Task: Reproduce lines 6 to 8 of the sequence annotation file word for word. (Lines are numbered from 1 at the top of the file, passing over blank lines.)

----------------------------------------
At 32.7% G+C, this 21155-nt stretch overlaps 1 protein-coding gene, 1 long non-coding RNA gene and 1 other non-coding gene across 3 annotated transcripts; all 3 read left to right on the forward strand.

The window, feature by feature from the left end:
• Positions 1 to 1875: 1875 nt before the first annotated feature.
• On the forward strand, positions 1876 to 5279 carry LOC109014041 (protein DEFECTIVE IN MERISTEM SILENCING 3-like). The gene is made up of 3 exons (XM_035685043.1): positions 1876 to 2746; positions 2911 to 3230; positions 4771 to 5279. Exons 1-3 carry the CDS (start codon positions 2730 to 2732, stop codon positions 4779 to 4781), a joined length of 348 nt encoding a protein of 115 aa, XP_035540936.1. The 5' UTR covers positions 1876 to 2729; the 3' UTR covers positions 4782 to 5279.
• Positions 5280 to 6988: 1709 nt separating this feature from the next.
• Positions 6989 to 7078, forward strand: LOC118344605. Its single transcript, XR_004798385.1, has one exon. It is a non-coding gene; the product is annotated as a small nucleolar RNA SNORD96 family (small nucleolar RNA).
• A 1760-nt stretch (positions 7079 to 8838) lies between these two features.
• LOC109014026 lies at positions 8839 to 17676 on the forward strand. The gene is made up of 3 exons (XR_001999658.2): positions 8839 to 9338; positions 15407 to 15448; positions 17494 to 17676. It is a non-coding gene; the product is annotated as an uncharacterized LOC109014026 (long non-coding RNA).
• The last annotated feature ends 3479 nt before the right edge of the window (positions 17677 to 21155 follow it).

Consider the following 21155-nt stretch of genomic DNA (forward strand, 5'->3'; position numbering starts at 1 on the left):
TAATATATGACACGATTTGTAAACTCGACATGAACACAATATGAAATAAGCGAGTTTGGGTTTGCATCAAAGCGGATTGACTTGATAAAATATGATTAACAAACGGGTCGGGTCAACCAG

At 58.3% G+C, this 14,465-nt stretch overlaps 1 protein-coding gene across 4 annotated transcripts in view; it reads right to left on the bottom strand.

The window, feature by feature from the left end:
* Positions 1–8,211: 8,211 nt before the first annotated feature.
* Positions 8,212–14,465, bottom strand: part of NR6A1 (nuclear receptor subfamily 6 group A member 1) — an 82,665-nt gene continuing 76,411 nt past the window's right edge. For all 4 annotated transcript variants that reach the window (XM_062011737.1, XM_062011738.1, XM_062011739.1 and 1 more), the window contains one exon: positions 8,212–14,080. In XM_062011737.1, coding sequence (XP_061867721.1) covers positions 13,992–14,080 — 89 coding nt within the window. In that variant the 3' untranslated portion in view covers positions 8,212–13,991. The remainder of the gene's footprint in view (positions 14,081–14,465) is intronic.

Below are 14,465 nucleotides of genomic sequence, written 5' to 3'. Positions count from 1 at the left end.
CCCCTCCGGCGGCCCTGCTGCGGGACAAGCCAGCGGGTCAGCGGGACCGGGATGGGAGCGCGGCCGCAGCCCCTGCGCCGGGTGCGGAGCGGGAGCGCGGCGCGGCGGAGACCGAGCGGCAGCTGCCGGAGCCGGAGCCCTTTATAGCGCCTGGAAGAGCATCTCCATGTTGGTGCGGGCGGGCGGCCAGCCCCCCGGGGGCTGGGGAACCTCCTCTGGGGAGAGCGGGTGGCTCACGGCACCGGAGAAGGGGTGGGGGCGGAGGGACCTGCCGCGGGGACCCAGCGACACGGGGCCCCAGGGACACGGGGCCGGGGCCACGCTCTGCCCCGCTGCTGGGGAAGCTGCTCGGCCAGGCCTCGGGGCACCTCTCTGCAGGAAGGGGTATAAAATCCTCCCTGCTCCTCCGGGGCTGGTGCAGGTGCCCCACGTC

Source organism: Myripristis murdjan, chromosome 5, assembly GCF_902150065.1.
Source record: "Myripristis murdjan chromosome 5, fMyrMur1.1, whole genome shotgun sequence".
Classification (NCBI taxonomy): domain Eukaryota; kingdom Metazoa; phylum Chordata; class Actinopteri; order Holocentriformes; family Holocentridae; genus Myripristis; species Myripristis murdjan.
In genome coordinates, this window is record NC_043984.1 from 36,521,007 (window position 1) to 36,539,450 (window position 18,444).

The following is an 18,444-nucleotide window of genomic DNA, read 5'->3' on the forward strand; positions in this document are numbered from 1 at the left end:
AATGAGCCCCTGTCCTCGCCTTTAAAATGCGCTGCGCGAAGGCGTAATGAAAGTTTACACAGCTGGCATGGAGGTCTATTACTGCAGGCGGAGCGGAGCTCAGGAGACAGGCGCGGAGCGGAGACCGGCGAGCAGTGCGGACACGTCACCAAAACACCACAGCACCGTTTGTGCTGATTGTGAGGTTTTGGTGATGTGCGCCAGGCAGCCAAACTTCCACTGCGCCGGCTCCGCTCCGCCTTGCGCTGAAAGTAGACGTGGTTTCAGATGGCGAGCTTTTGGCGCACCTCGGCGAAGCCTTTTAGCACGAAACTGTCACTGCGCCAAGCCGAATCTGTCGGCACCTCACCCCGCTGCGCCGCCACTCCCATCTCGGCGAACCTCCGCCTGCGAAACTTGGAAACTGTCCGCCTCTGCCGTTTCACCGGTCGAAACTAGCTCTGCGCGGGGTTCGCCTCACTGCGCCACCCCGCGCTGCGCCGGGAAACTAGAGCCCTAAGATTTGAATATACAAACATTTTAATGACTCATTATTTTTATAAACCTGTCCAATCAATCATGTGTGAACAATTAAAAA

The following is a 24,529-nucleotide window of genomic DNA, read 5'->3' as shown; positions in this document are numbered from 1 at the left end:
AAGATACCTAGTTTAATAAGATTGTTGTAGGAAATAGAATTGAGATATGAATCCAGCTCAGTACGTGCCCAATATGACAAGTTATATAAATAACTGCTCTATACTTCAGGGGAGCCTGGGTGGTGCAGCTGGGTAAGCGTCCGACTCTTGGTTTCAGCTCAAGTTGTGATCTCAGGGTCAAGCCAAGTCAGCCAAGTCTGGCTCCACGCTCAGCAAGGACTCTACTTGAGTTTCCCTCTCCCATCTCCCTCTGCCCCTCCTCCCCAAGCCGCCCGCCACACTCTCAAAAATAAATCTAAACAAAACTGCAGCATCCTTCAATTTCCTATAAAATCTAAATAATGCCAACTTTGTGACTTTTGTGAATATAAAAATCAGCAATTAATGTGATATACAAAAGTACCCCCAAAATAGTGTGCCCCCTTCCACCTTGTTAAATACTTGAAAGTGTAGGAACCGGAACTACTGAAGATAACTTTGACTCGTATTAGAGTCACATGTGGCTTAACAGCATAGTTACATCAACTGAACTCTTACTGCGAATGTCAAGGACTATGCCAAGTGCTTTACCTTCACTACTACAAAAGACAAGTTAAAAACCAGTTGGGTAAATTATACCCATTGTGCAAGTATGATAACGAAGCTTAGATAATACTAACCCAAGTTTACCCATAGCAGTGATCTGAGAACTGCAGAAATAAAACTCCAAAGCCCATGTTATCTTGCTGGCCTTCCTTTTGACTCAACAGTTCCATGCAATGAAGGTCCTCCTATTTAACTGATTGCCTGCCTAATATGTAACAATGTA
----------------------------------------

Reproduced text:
• Positions 6989 to 7078, forward strand: LOC118344605. Its single transcript, XR_004798385.1, has one exon. It is a non-coding gene; the product is annotated as a small nucleolar RNA SNORD96 family (small nucleolar RNA).
• A 1760-nt stretch (positions 7079 to 8838) lies between these two features.
• LOC109014026 lies at positions 8839 to 17676 on the forward strand. The gene is made up of 3 exons (XR_001999658.2): positions 8839 to 9338; positions 15407 to 15448; positions 17494 to 17676. It is a non-coding gene; the product is annotated as an uncharacterized LOC109014026 (long non-coding RNA).